School children are uninsurable for asbestos exposure risks
Millions of school children are uninsurable against illness from exposure to asbestos at school. This brings into stark reality the risks to children from asbestos in the nation’s schools.
The Department for Education (DfE) has been asked how any future claims will be met from those affected, and a series of parliamentary questions have also been tabled to try to establish the extent of the problem.
The Government has confirmed that in general academies and free schools cannot obtain insurance cover for pupils for asbestos exposure risks. This means that if a pupil is negligently exposed to asbestos at school and develops mesothelioma there will be no insurance cover for a claim they might make against the school.
Although local authorities are also unable to obtain public liability insurance to cover pupils for asbestos exposure risks, they self insure so that claims can be met. However, in most cases, academies and free schools do not have the resources to do so.
Academy Trusts are legally and financially responsible for their academy, consequently they are likely to be liable for any future claims from pupils.
In answer to a Parliamentary question the Schools Minister implied that in the absence of public liability insurance the governors’ liability insurance will meet any future claims. This is incorrect; governors’ liability insurance is not meant to be a catch-all insurance and will not normally provide cover for other uninsurable risks. (Parliamentary questions at attachment)
How many governors in academies are aware that they will be legally and financially liable for any future mesothelioma claims from their pupils?
In a subsequent Parliamentary answer it was made clear that the Secretary of State would not be legally responsible for meeting any claim, and neither is he bound by the funding agreement to compensate an academy. (See attachment)
The Minister has said, however, that he would look at any claims on a case by case basis and ensure that the Academy remained financially secure and would be able to continue educating its pupils.
Some academies have been told that they have full public liability insurance to cover pupils for asbestos exposure risks.However an expert has confirmed that in general the wording in policies fails to give that cover.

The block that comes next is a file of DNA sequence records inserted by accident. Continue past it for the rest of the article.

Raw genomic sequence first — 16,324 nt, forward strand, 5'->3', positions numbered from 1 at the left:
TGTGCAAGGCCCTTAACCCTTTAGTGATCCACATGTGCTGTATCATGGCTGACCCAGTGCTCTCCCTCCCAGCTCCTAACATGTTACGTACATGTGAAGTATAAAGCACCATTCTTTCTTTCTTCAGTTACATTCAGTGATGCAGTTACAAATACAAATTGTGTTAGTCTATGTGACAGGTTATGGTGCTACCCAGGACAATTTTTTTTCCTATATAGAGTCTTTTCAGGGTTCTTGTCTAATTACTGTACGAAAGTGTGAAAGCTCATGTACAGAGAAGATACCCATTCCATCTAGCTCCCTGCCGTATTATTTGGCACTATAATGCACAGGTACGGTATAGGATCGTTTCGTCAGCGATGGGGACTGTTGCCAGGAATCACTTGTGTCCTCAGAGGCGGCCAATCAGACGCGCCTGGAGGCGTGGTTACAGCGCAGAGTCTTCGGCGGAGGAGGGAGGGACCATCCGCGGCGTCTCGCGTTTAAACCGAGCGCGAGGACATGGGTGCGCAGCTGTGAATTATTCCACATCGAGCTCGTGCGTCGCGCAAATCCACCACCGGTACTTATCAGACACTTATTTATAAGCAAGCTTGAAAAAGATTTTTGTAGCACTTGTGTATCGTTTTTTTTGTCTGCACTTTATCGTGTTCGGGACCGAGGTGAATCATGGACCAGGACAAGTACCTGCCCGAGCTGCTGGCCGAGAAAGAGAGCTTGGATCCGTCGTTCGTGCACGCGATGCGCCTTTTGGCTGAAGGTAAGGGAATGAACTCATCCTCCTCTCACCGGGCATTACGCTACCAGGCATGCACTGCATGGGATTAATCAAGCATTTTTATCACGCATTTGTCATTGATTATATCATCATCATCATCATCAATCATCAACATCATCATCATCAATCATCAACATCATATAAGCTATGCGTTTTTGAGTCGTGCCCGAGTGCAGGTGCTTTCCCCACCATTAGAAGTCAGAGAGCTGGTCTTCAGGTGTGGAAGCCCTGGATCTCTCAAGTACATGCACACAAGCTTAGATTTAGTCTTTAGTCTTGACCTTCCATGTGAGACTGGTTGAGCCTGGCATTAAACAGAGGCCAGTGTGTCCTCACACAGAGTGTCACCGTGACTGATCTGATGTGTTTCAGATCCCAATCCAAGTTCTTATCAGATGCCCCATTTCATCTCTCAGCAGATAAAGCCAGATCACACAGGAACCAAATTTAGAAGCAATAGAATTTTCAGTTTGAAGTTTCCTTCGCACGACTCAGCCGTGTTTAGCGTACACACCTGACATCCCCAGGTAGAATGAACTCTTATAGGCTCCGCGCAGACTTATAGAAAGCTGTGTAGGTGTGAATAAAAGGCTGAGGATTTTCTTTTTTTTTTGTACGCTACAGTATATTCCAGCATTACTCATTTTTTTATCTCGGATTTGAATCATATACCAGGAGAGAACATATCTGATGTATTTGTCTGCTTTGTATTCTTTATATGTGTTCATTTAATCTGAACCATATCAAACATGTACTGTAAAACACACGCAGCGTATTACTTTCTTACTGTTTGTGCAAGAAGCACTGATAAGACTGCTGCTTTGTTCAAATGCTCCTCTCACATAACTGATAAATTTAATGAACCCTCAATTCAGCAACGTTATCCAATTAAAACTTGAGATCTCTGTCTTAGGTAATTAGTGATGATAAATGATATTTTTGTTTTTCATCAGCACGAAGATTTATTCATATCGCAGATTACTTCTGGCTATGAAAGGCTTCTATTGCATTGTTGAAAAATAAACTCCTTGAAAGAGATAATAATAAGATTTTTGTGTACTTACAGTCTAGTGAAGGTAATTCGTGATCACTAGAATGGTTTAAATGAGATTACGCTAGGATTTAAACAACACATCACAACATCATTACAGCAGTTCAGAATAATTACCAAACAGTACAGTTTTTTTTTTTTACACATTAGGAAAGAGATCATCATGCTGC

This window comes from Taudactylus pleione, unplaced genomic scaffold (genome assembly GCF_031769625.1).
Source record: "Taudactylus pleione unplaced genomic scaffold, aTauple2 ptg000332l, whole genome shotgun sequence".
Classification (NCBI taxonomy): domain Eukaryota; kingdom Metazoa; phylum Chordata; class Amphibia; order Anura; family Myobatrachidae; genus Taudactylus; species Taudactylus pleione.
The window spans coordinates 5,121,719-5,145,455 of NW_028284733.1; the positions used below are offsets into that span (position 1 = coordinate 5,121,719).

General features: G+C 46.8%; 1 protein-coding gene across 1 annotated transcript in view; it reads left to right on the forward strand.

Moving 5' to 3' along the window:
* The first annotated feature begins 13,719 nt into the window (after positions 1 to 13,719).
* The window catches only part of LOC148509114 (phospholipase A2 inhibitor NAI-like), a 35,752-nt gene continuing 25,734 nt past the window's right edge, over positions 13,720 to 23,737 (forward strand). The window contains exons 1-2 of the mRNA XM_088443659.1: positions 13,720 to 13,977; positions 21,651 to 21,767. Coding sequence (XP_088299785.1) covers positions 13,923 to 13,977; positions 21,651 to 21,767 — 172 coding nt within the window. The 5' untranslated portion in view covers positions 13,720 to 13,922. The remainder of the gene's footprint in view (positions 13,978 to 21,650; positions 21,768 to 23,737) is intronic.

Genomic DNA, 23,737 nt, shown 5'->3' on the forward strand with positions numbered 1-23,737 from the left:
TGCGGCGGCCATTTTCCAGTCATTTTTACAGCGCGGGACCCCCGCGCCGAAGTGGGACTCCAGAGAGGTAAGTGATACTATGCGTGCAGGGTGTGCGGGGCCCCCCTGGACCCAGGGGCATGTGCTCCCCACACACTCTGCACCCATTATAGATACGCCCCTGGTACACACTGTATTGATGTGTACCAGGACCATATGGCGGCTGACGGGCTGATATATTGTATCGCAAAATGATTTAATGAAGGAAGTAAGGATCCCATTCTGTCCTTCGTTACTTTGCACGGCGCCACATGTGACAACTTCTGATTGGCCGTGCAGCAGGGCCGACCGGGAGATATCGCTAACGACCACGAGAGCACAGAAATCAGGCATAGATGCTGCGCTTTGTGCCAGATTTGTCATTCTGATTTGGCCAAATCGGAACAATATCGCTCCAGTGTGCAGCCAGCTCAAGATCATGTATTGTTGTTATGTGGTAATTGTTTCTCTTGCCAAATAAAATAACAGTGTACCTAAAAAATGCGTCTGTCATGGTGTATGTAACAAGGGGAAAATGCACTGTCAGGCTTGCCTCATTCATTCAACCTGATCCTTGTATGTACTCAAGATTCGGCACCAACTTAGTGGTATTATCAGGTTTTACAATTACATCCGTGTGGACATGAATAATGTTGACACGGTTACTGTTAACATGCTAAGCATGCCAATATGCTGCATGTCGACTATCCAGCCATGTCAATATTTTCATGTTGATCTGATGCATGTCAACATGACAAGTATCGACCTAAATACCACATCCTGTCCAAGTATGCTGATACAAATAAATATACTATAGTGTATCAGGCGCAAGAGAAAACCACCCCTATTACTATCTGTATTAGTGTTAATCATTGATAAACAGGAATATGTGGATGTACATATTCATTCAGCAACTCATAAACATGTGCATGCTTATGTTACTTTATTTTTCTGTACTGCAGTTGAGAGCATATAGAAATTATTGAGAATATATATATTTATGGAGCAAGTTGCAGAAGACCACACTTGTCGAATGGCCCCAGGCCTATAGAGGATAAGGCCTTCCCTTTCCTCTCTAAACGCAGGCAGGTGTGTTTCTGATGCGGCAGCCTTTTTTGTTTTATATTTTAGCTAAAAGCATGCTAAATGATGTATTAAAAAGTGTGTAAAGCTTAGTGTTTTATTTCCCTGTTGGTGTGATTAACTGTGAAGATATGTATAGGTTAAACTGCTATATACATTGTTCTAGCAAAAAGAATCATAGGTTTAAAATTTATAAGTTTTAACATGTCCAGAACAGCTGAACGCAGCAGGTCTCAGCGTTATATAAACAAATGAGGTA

The DfE acknowledge that more than 75% of schools contain asbestos. 1,805 schools have presently converted to academies and although the status of the school has changed, in most cases the school buildings have not. Therefore many academies contain asbestos. This is therefore a major problem that affects thousands of children and large numbers of unsuspecting governors.
(Update 6 Dec 2013) - Following a debate on the lack of of insurance cover in the HofC an update on the lack of cover for children has been sent to the Government, officials, Ministers and MPs.
21st June 2012
- On 9th March 2011 the Supreme Court upheld the judgement that Dianne Willmore had been negligently exposed to asbestos when she was a pupil at school. Dianne died aged 49 of mesothelioma.
Her solicitor, Ruth Davies, said about the lack of insurance in academies: “This is a truly worrying situation. If a pupil is exposed and develops asbestos cancer 30 or 40 years later, when they are in their prime of life, there is no one to pay compensation to them or their families. This leaves a hole in the legal system which must be remedied.”
- Tony Whitston, the Chair of the Asbestos Victims Support Forum stated: “The scandal of untraced employer liability insurance, which has denied compensation to thousands of asbestos victims for many decades, is at last to be addressed in proposals to be announced by the Government in July.
Given the Government's intention to remedy the lamentable failings in employer liability insurance it is simply incredible that the Government should now permit a situation to occur where public liability insurance, or other insurance, is unobtainable for the asbestos disease, mesothelioma, for pupils who may develop the disease as a result of exposure to asbestos amidst the crumbling fabric of dilapidated schools.”